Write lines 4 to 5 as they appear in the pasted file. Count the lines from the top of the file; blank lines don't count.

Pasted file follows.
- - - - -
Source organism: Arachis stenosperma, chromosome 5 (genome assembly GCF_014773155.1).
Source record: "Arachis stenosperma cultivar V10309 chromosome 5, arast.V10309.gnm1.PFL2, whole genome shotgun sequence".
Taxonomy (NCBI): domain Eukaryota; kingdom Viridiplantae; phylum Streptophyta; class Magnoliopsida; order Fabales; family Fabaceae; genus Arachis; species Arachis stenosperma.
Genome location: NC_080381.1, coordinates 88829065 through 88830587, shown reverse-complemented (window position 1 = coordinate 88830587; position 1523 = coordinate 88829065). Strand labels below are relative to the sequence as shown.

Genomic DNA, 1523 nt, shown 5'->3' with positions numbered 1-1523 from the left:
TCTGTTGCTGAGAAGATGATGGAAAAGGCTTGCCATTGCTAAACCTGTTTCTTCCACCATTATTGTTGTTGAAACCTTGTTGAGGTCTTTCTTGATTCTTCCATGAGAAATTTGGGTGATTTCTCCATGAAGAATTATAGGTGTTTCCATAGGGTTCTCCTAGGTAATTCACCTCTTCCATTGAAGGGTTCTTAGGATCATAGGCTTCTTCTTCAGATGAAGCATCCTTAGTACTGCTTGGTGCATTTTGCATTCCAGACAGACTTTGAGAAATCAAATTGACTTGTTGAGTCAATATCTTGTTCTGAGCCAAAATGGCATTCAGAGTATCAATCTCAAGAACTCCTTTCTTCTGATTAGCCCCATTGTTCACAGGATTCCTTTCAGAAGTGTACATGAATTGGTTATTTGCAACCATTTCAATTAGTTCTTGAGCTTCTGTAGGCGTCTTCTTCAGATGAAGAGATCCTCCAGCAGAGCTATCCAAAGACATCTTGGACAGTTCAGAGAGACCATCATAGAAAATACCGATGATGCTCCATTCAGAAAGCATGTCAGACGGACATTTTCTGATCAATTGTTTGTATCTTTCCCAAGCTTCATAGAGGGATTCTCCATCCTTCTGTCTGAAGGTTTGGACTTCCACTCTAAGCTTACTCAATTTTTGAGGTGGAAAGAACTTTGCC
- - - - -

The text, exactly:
Genome location: NC_080381.1, coordinates 88829065 through 88830587, shown reverse-complemented (window position 1 = coordinate 88830587; position 1523 = coordinate 88829065). Strand labels below are relative to the sequence as shown.

Genomic DNA, 1523 nt, shown 5'->3' with positions numbered 1-1523 from the left: